One vital building is the tavern, which gives you the chance to recruit new Heroes. These individuals may technically be optional, but they’re actually essential for any run. These Heroes come with a couple of troops, which you can take for yourself. They can also act as stewards for your base, should a rival decide to try their luck while you’re out exploring and expanding your borders. Although most of the time I used these heroes as supply lines. Let them train and deliver fresh soldiers from bases to me, saving me limited moves provided each day. They can also be a force to reckon with on their own. If managed right you could send them out to take over one region while you’re in another.
The 8-bit style art direction of the title was a great choice in two regards. The first is that the 8-bit art style is always a pleasure to look at for me. It simply enables creative design without having to worry about graphics too much. Environments aren’t especially unique. The faction troops and strongholds are where it shines a bit more in their wonderfully distinct designs. With the number of different types of soldiers you can train, I was happy to see a good amount of design variation between them.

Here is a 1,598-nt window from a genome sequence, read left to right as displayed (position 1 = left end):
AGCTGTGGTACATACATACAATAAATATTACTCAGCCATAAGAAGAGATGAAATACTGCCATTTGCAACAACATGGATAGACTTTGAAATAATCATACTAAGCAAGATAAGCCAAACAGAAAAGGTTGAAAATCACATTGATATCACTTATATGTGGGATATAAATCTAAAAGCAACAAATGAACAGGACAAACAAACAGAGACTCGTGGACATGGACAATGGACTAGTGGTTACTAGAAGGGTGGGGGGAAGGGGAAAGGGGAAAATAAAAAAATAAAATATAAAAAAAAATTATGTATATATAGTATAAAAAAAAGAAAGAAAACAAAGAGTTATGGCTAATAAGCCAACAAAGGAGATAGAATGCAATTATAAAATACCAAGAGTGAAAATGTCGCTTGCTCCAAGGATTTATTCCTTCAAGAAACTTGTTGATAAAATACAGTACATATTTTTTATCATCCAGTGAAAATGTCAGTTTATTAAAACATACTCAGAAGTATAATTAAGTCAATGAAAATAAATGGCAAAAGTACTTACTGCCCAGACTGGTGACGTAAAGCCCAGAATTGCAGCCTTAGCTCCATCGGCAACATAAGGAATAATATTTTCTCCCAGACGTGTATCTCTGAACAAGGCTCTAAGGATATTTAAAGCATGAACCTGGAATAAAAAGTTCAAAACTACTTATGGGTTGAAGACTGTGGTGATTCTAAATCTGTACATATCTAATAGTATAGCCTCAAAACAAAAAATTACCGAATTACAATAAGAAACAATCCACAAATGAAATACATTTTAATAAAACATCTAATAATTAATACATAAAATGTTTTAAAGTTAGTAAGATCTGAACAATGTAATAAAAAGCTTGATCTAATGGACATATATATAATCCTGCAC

This leads me to the second aspect of the design that worked. The large-scale battles. There are a lot of fighters on-screen during a battle. Both in terms of number and types. the 8-bit style makes it so that you get as much action as possible on-screen without melting your hardware. Thanks to this art style we get to have our cake and eat it too.
Gameplay is fairly easy to wrap your head around, however, there is a lot of content. Troop types, factions, hero classes, abilities, and skill trees, as well as the items and treasures you find on your journey. This makes things a bit harder to perfect and master than it is to get into initially. Especially, on higher difficulties and larger maps. This is hardly a bad thing though, it just means there’s a lot more depth than meets the eye. And a lot more hours of fun than I anticipated.
If you’re into Strategy games this can be a fun take on things. Plus I’d wager it’s also a great entry point into the genre. Its learning curve isn’t steep enough to scare off newbies, and it’s got more than enough content to keep you going for a long time.